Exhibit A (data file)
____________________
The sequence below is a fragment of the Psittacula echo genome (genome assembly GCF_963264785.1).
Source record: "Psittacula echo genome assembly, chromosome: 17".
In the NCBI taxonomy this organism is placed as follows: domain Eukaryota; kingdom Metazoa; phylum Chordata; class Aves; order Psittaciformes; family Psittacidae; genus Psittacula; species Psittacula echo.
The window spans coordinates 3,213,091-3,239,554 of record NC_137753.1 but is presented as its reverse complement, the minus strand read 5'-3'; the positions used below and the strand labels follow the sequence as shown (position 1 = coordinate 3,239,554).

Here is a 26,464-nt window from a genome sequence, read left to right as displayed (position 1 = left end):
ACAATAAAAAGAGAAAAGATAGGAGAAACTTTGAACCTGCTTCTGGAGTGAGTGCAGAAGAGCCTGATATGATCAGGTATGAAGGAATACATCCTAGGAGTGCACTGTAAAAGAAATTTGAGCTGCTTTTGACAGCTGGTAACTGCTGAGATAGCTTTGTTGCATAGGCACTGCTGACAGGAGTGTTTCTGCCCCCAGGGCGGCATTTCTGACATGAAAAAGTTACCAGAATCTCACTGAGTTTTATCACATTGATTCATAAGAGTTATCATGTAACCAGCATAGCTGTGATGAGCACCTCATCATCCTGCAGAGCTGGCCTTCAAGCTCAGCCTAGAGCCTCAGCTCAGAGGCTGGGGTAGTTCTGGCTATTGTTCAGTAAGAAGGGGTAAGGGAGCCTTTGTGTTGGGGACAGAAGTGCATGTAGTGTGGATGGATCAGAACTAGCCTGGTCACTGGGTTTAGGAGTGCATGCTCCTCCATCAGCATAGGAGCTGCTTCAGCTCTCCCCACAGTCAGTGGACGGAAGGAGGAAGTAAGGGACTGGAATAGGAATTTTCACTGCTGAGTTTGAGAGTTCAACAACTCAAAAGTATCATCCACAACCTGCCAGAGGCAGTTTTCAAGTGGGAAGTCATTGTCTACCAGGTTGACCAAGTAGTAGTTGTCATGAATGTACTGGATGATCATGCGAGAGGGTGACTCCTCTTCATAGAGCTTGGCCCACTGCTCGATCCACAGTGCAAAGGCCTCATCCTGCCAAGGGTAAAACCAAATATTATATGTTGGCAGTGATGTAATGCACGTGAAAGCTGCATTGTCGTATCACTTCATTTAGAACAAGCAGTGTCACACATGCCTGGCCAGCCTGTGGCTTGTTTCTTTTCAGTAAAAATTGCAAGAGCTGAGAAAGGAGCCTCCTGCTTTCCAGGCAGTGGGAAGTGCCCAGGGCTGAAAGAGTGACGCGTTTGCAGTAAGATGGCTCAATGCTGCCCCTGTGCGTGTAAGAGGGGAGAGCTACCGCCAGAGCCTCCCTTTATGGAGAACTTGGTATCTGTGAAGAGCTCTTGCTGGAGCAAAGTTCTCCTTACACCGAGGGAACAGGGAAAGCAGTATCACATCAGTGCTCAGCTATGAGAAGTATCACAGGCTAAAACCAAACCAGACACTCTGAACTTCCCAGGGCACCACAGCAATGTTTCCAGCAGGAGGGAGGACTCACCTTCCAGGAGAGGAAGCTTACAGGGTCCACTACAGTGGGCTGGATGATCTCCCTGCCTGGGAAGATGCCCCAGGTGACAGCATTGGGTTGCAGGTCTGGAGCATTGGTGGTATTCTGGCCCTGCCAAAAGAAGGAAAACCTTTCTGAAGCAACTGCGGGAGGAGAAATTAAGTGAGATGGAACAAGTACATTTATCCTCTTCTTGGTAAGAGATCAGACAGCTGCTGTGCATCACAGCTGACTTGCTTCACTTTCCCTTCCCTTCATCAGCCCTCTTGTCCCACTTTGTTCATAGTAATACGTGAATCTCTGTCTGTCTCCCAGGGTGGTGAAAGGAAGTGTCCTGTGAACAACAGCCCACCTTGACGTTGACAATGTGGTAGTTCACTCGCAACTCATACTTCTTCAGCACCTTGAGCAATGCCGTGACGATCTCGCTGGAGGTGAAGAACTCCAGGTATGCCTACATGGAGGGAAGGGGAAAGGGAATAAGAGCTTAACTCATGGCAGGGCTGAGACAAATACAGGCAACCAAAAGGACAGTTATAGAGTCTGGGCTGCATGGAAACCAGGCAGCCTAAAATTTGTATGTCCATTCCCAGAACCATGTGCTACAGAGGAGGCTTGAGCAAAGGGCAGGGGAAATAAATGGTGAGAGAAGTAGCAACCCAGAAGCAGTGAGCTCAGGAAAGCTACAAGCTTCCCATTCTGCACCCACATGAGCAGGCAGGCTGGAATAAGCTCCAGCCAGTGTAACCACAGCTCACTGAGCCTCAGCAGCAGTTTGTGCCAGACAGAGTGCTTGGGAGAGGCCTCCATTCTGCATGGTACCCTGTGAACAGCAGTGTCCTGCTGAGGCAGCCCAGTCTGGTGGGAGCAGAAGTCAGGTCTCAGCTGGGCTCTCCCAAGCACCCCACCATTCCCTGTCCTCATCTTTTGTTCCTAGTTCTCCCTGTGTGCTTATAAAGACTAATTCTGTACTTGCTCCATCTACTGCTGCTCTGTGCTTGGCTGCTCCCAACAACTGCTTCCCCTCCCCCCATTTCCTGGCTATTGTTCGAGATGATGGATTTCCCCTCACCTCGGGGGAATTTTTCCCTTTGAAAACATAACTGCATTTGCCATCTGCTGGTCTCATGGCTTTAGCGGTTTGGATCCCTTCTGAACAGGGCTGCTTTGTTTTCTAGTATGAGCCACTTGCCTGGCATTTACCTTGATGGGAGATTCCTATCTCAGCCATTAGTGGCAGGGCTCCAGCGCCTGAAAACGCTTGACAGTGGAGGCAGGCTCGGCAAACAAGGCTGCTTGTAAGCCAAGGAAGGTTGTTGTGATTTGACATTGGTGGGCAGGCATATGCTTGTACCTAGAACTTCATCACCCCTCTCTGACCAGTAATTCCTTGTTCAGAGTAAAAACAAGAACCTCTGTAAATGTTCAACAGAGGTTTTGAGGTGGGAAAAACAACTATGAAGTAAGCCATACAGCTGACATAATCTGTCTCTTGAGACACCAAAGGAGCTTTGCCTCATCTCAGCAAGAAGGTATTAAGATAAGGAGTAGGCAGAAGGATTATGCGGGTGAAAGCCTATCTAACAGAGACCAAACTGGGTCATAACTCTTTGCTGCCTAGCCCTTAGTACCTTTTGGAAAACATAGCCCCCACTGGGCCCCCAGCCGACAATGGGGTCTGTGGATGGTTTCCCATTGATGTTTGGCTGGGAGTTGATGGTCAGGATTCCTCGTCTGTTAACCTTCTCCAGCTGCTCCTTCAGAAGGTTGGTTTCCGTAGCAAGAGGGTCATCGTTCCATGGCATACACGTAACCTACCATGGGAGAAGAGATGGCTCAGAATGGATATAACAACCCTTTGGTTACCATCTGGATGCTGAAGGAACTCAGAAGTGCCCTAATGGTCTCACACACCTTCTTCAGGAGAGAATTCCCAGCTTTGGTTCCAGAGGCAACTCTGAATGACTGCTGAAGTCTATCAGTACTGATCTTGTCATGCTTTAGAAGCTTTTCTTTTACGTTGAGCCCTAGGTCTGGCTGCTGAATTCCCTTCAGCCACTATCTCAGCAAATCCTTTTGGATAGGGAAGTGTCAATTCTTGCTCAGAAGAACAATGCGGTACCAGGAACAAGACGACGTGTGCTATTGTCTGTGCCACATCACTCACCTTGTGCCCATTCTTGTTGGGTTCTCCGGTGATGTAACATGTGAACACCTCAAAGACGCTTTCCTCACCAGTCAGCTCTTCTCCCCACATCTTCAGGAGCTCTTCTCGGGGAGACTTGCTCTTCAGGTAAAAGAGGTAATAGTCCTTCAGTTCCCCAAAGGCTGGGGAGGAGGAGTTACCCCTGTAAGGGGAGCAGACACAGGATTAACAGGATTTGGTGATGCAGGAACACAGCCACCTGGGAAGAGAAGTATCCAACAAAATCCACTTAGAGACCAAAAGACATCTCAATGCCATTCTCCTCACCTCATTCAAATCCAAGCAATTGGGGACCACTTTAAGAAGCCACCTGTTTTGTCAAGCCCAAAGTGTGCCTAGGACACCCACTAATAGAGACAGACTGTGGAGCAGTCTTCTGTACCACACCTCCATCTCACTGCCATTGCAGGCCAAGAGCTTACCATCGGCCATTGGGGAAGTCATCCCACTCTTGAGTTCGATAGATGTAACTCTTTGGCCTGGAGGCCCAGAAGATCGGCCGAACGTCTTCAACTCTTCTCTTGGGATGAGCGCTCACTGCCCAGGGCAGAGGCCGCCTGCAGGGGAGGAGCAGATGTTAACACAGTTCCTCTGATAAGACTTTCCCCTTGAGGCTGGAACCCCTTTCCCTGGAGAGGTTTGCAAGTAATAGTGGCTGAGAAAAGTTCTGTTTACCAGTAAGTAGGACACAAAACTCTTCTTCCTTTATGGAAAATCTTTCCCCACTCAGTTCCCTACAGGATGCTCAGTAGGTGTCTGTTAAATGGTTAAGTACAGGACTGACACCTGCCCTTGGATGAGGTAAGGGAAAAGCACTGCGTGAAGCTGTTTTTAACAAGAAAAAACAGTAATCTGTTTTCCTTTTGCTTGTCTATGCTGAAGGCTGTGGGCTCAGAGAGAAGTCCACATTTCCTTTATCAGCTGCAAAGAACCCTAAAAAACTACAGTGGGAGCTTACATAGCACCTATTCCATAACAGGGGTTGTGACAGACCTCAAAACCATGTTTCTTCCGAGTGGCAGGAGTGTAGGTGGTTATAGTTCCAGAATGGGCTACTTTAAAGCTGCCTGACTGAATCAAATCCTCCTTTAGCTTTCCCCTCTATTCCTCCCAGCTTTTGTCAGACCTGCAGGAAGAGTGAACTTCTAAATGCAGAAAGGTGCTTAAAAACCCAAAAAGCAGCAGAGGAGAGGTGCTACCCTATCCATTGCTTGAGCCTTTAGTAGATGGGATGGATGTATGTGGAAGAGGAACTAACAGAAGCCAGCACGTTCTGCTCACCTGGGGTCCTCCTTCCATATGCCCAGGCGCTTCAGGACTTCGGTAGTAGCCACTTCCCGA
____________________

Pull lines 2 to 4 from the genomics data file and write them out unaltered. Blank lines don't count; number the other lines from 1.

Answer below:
Source record: "Psittacula echo genome assembly, chromosome: 17".
In the NCBI taxonomy this organism is placed as follows: domain Eukaryota; kingdom Metazoa; phylum Chordata; class Aves; order Psittaciformes; family Psittacidae; genus Psittacula; species Psittacula echo.
The window spans coordinates 3,213,091-3,239,554 of record NC_137753.1 but is presented as its reverse complement, the minus strand read 5'-3'; the positions used below and the strand labels follow the sequence as shown (position 1 = coordinate 3,239,554).